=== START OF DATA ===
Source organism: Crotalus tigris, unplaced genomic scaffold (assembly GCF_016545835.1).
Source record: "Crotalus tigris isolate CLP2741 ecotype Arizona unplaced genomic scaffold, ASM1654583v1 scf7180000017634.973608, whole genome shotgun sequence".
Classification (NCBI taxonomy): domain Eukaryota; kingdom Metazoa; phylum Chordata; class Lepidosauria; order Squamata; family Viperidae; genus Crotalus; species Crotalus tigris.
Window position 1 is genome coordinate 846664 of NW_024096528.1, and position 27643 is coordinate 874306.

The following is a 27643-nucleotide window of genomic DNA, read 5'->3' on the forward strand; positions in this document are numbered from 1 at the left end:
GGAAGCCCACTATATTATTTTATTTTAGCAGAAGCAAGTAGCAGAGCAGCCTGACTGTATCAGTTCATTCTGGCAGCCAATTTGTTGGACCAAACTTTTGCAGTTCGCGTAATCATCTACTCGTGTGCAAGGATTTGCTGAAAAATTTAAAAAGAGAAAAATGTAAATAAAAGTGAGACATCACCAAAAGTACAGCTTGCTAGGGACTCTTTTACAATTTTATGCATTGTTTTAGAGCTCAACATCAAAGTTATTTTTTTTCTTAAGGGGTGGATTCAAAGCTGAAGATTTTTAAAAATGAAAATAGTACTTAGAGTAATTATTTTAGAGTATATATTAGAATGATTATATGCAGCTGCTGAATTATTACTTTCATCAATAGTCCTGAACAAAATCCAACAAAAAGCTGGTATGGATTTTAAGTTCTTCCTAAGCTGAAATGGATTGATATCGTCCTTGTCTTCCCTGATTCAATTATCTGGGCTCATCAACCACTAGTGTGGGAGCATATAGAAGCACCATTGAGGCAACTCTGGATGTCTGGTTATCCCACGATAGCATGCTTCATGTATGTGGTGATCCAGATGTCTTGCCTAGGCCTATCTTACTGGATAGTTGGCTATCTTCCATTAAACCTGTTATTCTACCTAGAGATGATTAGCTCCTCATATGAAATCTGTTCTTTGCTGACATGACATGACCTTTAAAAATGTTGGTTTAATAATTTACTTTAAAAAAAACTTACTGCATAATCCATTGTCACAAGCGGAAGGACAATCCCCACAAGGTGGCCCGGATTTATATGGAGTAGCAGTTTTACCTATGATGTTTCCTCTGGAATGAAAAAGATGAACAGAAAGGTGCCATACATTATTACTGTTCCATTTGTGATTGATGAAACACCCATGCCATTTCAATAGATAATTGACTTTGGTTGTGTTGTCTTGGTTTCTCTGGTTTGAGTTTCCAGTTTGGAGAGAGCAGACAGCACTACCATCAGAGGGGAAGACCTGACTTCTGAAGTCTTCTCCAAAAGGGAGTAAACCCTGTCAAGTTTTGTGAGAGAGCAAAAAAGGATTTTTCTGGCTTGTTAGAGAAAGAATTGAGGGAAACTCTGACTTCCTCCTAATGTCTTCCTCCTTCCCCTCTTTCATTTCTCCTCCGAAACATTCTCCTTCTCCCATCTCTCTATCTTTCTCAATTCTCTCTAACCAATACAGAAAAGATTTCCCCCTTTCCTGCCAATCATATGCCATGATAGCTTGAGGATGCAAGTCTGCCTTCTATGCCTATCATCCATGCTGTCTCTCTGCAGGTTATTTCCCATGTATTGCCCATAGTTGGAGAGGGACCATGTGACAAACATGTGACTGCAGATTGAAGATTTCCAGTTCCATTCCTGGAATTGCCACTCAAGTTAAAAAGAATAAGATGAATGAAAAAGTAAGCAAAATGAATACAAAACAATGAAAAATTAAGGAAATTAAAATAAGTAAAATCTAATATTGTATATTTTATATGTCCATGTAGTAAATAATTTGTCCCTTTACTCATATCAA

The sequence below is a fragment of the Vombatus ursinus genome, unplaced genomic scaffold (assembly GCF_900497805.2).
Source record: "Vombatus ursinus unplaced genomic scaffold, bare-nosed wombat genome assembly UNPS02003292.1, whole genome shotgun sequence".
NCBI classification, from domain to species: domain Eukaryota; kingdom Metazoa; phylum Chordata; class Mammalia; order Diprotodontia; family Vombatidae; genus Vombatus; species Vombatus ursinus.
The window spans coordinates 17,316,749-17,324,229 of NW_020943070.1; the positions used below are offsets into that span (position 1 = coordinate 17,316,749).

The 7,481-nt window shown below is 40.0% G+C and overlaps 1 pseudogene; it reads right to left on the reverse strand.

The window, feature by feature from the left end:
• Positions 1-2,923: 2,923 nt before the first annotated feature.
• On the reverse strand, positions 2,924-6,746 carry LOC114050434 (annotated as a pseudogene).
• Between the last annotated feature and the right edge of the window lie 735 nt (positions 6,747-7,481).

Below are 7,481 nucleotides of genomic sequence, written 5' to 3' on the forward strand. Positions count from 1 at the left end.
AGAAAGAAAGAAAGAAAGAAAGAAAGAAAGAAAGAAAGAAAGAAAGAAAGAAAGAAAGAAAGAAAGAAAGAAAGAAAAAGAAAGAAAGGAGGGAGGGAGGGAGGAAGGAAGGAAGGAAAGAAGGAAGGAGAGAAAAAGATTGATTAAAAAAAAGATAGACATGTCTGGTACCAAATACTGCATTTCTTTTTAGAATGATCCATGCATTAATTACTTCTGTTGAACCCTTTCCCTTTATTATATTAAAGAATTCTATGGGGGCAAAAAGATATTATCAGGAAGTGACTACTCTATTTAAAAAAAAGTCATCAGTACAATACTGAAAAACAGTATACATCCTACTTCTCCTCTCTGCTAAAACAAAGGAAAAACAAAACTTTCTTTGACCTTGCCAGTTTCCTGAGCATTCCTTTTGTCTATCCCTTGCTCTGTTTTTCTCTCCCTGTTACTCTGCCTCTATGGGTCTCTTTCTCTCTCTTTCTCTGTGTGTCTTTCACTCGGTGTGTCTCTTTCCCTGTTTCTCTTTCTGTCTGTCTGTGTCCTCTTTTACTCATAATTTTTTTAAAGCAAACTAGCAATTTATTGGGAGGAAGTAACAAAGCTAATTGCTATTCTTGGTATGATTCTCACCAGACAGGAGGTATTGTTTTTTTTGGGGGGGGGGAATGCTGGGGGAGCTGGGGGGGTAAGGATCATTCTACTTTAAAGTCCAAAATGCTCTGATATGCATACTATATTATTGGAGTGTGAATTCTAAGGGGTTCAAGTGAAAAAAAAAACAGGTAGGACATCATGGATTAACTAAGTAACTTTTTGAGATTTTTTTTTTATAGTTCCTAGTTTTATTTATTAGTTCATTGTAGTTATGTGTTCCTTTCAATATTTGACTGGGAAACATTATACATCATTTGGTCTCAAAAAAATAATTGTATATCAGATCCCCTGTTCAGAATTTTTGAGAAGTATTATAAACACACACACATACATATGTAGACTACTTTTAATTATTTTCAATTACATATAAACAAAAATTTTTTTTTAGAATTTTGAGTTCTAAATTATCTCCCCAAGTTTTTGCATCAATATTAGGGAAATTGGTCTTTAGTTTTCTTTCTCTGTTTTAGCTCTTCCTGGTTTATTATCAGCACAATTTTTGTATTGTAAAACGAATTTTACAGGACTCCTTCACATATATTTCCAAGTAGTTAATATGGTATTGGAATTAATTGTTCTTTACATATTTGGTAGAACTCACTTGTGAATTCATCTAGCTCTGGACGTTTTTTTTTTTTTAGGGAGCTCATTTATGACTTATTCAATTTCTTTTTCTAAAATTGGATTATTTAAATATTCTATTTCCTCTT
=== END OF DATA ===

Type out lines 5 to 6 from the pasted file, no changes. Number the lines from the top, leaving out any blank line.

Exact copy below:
The following is a 27643-nucleotide window of genomic DNA, read 5'->3' on the forward strand; positions in this document are numbered from 1 at the left end:
GGAAGCCCACTATATTATTTTATTTTAGCAGAAGCAAGTAGCAGAGCAGCCTGACTGTATCAGTTCATTCTGGCAGCCAATTTGTTGGACCAAACTTTTGCAGTTCGCGTAATCATCTACTCGTGTGCAAGGATTTGCTGAAAAATTTAAAAAGAGAAAAATGTAAATAAAAGTGAGACATCACCAAAAGTACAGCTTGCTAGGGACTCTTTTACAATTTTATGCATTGTTTTAGAGCTCAACATCAAAGTTATTTTTTTTCTTAAGGGGTGGATTCAAAGCTGAAGATTTTTAAAAATGAAAATAGTACTTAGAGTAATTATTTTAGAGTATATATTAGAATGATTATATGCAGCTGCTGAATTATTACTTTCATCAATAGTCCTGAACAAAATCCAACAAAAAGCTGGTATGGATTTTAAGTTCTTCCTAAGCTGAAATGGATTGATATCGTCCTTGTCTTCCCTGATTCAATTATCTGGGCTCATCAACCACTAGTGTGGGAGCATATAGAAGCACCATTGAGGCAACTCTGGATGTCTGGTTATCCCACGATAGCATGCTTCATGTATGTGGTGATCCAGATGTCTTGCCTAGGCCTATCTTACTGGATAGTTGGCTATCTTCCATTAAACCTGTTATTCTACCTAGAGATGATTAGCTCCTCATATGAAATCTGTTCTTTGCTGACATGACATGACCTTTAAAAATGTTGGTTTAATAATTTACTTTAAAAAAAACTTACTGCATAATCCATTGTCACAAGCGGAAGGACAATCCCCACAAGGTGGCCCGGATTTATATGGAGTAGCAGTTTTACCTATGATGTTTCCTCTGGAATGAAAAAGATGAACAGAAAGGTGCCATACATTATTACTGTTCCATTTGTGATTGATGAAACACCCATGCCATTTCAATAGATAATTGACTTTGGTTGTGTTGTCTTGGTTTCTCTGGTTTGAGTTTCCAGTTTGGAGAGAGCAGACAGCACTACCATCAGAGGGGAAGACCTGACTTCTGAAGTCTTCTCCAAAAGGGAGTAAACCCTGTCAAGTTTTGTGAGAGAGCAAAAAAGGATTTTTCTGGCTTGTTAGAGAAAGAATTGAGGGAAACTCTGACTTCCTCCTAATGTCTTCCTCCTTCCCCTCTTTCATTTCTCCTCCGAAACATTCTCCTTCTCCCATCTCTCTATCTTTCTCAATTCTCTCTAACCAATACAGAAAAGATTTCCCCCTTTCCTGCCAATCATATGCCATGATAGCTTGAGGATGCAAGTCTGCCTTCTATGCCTATCATCCATGCTGTCTCTCTGCAGGTTATTTCCCATGTATTGCCCATAGTTGGAGAGGGACCATGTGACAAACATGTGACTGCAGATTGAAGATTTCCAGTTCCATTCCTGGAATTGCCACTCAAGTTAAAAAGAATAAGATGAATGAAAAAGTAAGCAAAATGAATACAAAACAATGAAAAATTAAGGAAATTAAAATAAGTAAAATCTAATATTGTATATTTTATATGTCCATGTAGTAAATAATTTGTCCCTTTACTCATATCAA